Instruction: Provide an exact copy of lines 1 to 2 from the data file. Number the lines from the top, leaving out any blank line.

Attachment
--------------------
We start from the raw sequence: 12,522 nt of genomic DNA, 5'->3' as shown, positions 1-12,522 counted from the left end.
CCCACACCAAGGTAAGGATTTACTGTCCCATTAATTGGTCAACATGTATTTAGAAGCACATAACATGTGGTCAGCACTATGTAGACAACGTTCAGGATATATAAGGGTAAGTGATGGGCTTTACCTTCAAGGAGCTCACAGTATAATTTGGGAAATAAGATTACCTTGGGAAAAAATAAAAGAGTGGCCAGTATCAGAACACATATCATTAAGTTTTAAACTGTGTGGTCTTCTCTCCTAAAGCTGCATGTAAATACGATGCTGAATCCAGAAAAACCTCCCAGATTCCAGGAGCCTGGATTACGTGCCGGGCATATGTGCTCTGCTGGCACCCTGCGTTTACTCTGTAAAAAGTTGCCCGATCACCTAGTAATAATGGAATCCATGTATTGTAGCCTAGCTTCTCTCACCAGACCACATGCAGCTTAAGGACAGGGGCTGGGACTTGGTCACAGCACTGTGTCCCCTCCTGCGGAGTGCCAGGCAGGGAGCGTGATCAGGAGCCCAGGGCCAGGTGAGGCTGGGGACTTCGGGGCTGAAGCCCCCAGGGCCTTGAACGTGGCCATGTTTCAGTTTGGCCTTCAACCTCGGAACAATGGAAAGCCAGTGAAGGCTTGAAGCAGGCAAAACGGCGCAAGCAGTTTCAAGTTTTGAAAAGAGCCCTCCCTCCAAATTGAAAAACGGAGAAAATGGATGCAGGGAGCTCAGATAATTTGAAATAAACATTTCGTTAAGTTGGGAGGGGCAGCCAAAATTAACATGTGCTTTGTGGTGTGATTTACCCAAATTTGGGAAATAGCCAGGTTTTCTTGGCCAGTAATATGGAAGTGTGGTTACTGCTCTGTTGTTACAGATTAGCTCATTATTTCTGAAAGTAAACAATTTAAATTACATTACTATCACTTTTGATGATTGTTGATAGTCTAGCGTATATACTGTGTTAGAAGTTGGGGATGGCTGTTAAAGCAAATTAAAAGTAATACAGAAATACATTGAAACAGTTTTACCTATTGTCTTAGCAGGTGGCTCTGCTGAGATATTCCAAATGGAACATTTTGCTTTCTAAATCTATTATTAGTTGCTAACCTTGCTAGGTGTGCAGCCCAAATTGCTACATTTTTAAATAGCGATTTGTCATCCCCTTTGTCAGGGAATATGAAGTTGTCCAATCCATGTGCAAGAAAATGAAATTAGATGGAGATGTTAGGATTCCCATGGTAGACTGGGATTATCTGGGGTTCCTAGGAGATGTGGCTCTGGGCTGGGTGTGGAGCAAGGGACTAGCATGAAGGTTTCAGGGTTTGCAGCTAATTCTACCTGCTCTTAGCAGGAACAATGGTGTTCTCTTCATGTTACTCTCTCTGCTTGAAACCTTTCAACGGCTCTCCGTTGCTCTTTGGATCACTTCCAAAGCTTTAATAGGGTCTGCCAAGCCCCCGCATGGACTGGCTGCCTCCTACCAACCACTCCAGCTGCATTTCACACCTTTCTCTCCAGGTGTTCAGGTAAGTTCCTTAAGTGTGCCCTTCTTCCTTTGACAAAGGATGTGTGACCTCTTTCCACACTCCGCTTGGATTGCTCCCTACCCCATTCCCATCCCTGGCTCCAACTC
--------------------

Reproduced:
We start from the raw sequence: 12,522 nt of genomic DNA, 5'->3' as shown, positions 1-12,522 counted from the left end.
CCCACACCAAGGTAAGGATTTACTGTCCCATTAATTGGTCAACATGTATTTAGAAGCACATAACATGTGGTCAGCACTATGTAGACAACGTTCAGGATATATAAGGGTAAGTGATGGGCTTTACCTTCAAGGAGCTCACAGTATAATTTGGGAAATAAGATTACCTTGGGAAAAAATAAAAGAGTGGCCAGTATCAGAACACATATCATTAAGTTTTAAACTGTGTGGTCTTCTCTCCTAAAGCTGCATGTAAATACGATGCTGAATCCAGAAAAACCTCCCAGATTCCAGGAGCCTGGATTACGTGCCGGGCATATGTGCTCTGCTGGCACCCTGCGTTTACTCTGTAAAAAGTTGCCCGATCACCTAGTAATAATGGAATCCATGTATTGTAGCCTAGCTTCTCTCACCAGACCACATGCAGCTTAAGGACAGGGGCTGGGACTTGGTCACAGCACTGTGTCCCCTCCTGCGGAGTGCCAGGCAGGGAGCGTGATCAGGAGCCCAGGGCCAGGTGAGGCTGGGGACTTCGGGGCTGAAGCCCCCAGGGCCTTGAACGTGGCCATGTTTCAGTTTGGCCTTCAACCTCGGAACAATGGAAAGCCAGTGAAGGCTTGAAGCAGGCAAAACGGCGCAAGCAGTTTCAAGTTTTGAAAAGAGCCCTCCCTCCAAATTGAAAAACGGAGAAAATGGATGCAGGGAGCTCAGATAATTTGAAATAAACATTTCGTTAAGTTGGGAGGGGCAGCCAAAATTAACATGTGCTTTGTGGTGTGATTTACCCAAATTTGGGAAATAGCCAGGTTTTCTTGGCCAGTAATATGGAAGTGTGGTTACTGCTCTGTTGTTACAGATTAGCTCATTATTTCTGAAAGTAAACAATTTAAATTACATTACTATCACTTTTGATGATTGTTGATAGTCTAGCGTATATACTGTGTTAGAAGTTGGGGATGGCTGTTAAAGCAAATTAAAAGTAATACAGAAATACATTGAAACAGTTTTACCTATTGTCTTAGCAGGTGGCTCTGCTGAGATATTCCAAATGGAACATTTTGCTTTCTAAATCTATTATTAGTTGCTAACCTTGCTAGGTGTGCAGCCCAAATTGCTACATTTTTAAATAGCGATTTGTCATCCCCTTTGTCAGGGAATATGAAGTTGTCCAATCCATGTGCAAGAAAATGAAATTAGATGGAGATGTTAGGATTCCCATGGTAGACTGGGATTATCTGGGGTTCCTAGGAGATGTGGCTCTGGGCTGGGTGTGGAGCAAGGGACTAGCATGAAGGTTTCAGGGTTTGCAGCTAATTCTACCTGCTCTTAGCAGGAACAATGGTGTTCTCTTCATGTTACTCTCTCTGCTTGAAACCTTTCAACGGCTCTCCGTTGCTCTTTGGATCACTTCCAAAGCTTTAATAGGGTCTGCCAAGCCCCCGCATGGACTGGCTGCCTCCTACCAACCACTCCAGCTGCATTTCACACCTTTCTCTCCAGGTGTTCAGGTAAGTTCCTTAAGTGTGCCCTTCTTCCTTTGACAAAGGATGTGTGACCTCTTTCCACACTCCGCTTGGATTGCTCCCTACCCCATTCCCATCCCTGGCTCCAACTC